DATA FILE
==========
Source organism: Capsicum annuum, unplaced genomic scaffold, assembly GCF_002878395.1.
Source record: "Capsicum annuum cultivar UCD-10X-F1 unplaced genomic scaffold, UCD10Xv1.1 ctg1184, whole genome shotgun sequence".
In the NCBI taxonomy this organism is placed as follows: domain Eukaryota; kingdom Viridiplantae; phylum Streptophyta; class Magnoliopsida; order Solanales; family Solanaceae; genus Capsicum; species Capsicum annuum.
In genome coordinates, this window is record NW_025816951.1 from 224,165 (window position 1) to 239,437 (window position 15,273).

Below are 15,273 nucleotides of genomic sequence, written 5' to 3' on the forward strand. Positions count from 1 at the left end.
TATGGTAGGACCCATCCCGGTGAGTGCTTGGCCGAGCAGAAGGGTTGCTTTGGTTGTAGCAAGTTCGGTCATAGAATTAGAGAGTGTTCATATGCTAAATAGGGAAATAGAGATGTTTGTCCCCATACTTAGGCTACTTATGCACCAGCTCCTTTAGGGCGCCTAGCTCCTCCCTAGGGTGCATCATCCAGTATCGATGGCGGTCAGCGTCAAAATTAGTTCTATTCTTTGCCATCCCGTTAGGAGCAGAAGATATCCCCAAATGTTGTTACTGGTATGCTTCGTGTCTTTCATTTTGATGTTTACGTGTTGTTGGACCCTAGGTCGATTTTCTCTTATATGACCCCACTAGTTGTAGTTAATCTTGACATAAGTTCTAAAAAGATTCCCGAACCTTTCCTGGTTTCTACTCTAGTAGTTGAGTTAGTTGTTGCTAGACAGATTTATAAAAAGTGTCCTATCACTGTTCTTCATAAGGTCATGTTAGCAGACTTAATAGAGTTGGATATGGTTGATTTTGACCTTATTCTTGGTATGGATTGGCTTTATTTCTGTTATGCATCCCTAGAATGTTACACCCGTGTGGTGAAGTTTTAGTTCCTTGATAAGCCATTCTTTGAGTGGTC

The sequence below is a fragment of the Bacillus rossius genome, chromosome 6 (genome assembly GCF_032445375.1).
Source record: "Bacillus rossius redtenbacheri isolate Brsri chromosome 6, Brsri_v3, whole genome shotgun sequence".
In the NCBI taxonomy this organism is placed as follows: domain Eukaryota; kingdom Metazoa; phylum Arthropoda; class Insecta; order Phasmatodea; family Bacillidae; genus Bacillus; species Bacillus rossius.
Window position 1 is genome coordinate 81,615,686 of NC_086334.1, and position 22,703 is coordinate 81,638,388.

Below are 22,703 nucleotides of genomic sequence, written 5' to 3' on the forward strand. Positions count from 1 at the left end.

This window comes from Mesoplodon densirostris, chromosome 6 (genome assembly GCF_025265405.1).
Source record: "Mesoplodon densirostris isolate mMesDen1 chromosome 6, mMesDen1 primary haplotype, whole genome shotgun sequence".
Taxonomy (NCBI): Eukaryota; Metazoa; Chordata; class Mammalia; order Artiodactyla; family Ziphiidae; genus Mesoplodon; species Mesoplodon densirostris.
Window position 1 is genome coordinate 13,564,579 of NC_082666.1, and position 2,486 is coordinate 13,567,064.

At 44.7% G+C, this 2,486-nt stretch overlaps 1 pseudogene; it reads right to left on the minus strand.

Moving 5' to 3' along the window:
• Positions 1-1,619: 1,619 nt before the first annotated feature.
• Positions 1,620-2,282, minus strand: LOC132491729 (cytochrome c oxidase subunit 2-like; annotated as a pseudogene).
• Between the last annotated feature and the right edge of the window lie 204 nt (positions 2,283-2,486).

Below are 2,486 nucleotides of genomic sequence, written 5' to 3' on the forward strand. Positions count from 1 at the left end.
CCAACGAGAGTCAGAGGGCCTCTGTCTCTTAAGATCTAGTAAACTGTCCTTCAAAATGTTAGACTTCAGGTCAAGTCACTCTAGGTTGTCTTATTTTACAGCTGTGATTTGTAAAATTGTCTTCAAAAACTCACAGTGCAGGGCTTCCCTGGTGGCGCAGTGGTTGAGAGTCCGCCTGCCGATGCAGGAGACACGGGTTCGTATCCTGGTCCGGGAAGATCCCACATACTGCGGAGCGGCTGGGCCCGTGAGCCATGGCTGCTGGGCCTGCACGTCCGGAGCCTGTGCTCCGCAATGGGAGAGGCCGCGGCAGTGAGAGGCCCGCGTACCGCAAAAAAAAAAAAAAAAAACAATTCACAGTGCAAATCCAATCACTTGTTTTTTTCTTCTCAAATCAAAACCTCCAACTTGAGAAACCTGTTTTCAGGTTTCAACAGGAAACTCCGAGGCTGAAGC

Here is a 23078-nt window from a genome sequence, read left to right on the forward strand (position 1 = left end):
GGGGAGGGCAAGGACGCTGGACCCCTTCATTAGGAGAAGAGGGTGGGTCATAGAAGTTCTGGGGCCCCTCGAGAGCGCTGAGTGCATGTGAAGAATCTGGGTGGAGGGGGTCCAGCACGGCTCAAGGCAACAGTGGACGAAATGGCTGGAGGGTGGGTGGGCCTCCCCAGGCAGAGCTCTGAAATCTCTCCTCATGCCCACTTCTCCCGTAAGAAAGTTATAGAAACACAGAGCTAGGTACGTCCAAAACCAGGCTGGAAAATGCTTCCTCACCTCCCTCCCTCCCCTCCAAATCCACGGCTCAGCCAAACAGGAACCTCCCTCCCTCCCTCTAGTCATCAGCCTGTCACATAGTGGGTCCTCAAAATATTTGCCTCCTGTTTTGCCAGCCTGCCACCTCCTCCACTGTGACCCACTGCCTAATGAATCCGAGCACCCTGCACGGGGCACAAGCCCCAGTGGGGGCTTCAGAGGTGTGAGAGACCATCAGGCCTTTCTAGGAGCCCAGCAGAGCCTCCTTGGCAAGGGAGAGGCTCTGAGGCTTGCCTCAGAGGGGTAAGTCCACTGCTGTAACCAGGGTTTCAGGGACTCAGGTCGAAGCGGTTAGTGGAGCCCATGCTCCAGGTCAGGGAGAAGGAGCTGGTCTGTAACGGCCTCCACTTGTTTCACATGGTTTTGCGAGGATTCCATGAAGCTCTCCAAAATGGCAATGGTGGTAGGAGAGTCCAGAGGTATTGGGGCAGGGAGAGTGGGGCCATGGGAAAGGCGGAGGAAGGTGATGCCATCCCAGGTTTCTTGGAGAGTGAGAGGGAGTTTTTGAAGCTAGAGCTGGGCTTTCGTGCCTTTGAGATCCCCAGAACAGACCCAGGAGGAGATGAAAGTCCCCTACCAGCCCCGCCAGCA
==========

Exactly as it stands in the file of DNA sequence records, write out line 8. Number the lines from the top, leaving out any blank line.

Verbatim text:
Source record: "Bacillus rossius redtenbacheri isolate Brsri chromosome 6, Brsri_v3, whole genome shotgun sequence".